Spain earthquakes subsiding, blamed on gas storage

2013-10-07 13:33
Plot of typical eartquake. (Picture: Supplied)

Plot of typical eartquake. (Picture: Supplied)

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Madrid - Earthquakes that have rocked eastern Spain near an offshore gas storage plant are diminishing in number and intensity, the National Geographic Institute said on Monday.

The Gulf of Valencia only registered two earthquakes with magnitudes of 1.6 and 1.8 overnight.

The Gulf of Valencia - an area off eastern Spain usually not affected by seismic activity - had registered more than 300 quakes since 13 September. The strongest of the tremors had a magnitude of 4.2 on the Richter scale.

The quakes have caused no injuries or important damage, but they have frightened residents and sparked concern over their impact on the tourism industry in the region.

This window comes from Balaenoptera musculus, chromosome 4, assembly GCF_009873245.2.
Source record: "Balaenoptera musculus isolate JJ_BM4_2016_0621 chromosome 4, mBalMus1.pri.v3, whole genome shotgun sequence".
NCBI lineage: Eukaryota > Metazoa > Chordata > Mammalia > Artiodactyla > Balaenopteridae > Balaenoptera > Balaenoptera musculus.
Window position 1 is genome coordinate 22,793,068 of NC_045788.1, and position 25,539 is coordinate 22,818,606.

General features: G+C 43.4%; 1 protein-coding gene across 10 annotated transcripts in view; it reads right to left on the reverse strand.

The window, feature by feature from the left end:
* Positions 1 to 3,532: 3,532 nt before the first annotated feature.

Geologists and environmentalists blamed the quakes on a giant offshore gas storage plant that started operating in June.

The €1.2bn ($1.6bn) project by the Spanish company Escal UGS is aimed at using a depleted oil reservoir 1.7km under the Mediterranean to store gas.

The amount of gas that can be kept in the Castor storage facility would cover a third of Spain's needs for 50 days. The gas would be injected through a pipeline into the national grid.

Escal UGS had started injecting so-called cushion gas into the reservoir when the earthquakes prompted the government to temporarily halt operations on 26 September.

The cause of the tremors is now being investigated.

The government has pledged not to re-authorise gas storage unless it gets guarantees that they would not create safety risks for people and property.

Thousands of demonstrators called for the definitive closure of the gas storage plant over the weekend.
Read more on:    environment

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